The views, opinion, information and content provided here are solely those of the respective authors, and may not represent the views or opinions of Diversified Asset Management, Inc.  The selection of any posts or articles should not be regarded as an explicit or implicit endorsement or recommendation of any such posts or articles, or services provided or referenced and statements made by the authors of such posts or articles.  Diversified Asset Management, Inc. cannot guarantee the accuracy or currency of any such third party information or content, and does not undertake to verify or update such information or content. Any such information or other content should not be construed as investment, legal, accounting or tax advice.

Starting Out: Begin Funding for Your Financial Security

Congratulations! You’ve graduated from school and landed a job. Your salary, however, is limited, and you don't have much money (if any) left at the end of the month. So where can you find money to save? And, once you find it, where should this cash go?

Here are some ways to help free up the money you need for current expenses, financial protection, and future investments -- all without pushing the panic button.

Get Out From Under

For most young adults, paying down debt is the first step toward freeing up cash for the financial protection they need. If you’re spending more than you make, think about areas where you can cut back. Don't rule out getting a less expensive apartment, roommates, or trading in a more expensive car for a secondhand model. Other expenses that could be trimmed include dining out, entertainment, and vacations.

If you owe balances on high-rate credit cards, look into obtaini ng a low-interest credit card or bank loan and transferring your existing balances. Then plan to pay as much as you can each month to reduce the total balance, and try to avoid adding new charges.

If you have student loans, there's also help to make paying them back easier. You may be eligible to reduce these payments if you qualify for the Federal Direct Consolidation Loan program. Though the program would lengthen the payment time somewhat, it could also free up extra cash each month to apply to your higher-interest consumer debt. The program can be reached at 800-557-7392.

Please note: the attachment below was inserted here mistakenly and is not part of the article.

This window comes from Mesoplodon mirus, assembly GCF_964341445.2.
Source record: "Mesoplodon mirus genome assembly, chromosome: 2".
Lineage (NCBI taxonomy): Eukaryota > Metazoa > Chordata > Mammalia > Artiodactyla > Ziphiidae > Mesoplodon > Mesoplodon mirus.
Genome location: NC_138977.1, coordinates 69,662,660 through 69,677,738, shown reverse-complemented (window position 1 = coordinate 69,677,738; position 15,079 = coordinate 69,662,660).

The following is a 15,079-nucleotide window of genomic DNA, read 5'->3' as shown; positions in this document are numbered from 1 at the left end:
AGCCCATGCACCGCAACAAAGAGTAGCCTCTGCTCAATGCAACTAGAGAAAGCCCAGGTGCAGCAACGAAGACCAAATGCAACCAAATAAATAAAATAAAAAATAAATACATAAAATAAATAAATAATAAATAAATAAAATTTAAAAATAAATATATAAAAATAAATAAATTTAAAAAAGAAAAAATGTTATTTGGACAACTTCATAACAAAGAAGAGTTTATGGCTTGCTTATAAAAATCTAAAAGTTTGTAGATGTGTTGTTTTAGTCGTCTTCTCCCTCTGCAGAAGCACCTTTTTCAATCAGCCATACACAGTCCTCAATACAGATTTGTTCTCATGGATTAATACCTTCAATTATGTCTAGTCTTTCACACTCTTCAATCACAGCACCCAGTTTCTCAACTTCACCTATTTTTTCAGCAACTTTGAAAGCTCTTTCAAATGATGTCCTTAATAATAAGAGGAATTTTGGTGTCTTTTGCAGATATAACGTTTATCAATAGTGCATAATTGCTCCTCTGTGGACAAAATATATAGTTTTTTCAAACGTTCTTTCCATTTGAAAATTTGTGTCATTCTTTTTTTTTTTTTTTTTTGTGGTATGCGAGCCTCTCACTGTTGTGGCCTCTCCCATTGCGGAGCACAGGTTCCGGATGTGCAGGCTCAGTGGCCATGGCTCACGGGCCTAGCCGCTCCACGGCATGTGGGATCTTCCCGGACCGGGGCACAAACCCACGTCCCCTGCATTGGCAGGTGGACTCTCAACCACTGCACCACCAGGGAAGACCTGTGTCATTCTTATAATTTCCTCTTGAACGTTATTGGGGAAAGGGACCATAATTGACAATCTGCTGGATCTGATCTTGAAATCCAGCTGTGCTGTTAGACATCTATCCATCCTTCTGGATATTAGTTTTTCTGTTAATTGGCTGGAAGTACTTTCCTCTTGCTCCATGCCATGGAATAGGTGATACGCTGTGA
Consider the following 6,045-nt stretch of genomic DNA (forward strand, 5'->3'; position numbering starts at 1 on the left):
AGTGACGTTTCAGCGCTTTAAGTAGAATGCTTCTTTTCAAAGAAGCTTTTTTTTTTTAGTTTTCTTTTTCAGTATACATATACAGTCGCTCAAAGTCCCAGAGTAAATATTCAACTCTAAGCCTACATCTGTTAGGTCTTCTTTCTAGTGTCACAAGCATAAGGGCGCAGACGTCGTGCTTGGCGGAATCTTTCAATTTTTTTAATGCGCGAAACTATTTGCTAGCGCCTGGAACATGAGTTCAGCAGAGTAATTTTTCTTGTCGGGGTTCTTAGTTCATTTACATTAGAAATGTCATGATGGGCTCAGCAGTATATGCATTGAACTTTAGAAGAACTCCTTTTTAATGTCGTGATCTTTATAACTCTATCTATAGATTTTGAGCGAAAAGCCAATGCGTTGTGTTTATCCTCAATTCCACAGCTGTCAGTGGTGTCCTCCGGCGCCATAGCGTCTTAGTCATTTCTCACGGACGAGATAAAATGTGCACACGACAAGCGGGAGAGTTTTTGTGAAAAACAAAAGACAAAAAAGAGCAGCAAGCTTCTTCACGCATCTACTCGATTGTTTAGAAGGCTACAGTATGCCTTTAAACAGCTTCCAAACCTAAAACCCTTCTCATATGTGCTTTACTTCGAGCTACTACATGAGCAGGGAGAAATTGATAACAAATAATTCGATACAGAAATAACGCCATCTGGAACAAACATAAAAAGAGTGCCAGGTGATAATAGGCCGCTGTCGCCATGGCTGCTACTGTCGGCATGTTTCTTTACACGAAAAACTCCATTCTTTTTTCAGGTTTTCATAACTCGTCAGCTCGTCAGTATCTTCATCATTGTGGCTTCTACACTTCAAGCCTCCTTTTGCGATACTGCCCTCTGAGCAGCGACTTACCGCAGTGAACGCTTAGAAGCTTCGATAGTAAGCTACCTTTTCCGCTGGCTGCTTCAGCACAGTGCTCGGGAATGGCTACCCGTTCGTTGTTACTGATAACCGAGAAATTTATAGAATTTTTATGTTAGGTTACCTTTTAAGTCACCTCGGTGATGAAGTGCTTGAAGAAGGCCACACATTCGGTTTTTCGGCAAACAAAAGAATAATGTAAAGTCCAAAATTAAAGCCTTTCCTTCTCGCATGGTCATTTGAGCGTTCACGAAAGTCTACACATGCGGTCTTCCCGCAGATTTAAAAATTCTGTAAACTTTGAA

What You Really Should Buy

How would you pay the bills if your paychecks suddenly stopped? That's when you turn to insurance and personal savings -- two items you should “buy” before considering future big-ticket purchases.

Health insurance is your first priority. Health care insurance is now also mandatory under the Affordable Care Act. If you're not covered under an employer plan, look into the new state or national health insurance exchanges, which offer a variety of coverage options and providers to choose from. You may also qualify for a subsidy if your taxable income is under 400% of the federal poverty level.

Life insurance is the next logical step, but may only be a concern if you have dependents.

Disability insurance should be another consideration. In fact, government statistics estimate that just over 25% of today's 20-year-olds will become disabled before they retire. 1  Disability insurance will replace a portion of your income if you can't work for an extended period due to illness or injury. If you can't get this through your employer, call individual insurance companies to compare rates.

Build a Cash Reserve

If you should ever become disabled or lose your job, you'll also need savings to fall back on until p aychecks start up again. Try to save at least three months' worth of living expenses in an easy-to- access "liquid" account, which includes a checking or savings account. Saving up emergency cash is easier if your financial institution has an automatic payroll savings plan. These plans automatically transfer a designated amount of your salary each pay period -- before you see your paycheck -- directly into your account.

To get the best rate on your liquid savings, look into putting part of this nest egg into money market funds. Money market funds invest in Treasury bills, short-term corporate loans, and other low-risk instruments that typically pay higher returns than savings accounts. These funds strive to maintain a stable $1 per share value, but unlike FDIC-insured bank accounts, can't guarantee they won't lose money. 2

Some money market funds may require a minimum initial investment of $1,000 or more. If so, you'll need to build some savings first. Once you do, you can get an idea of what the top-earning money market funds are paying by referring to iMoneyNet, which publishes current yields. Many newspapers also publish yields on a regular basis.

Credit card 2.png

Build Your Financial Future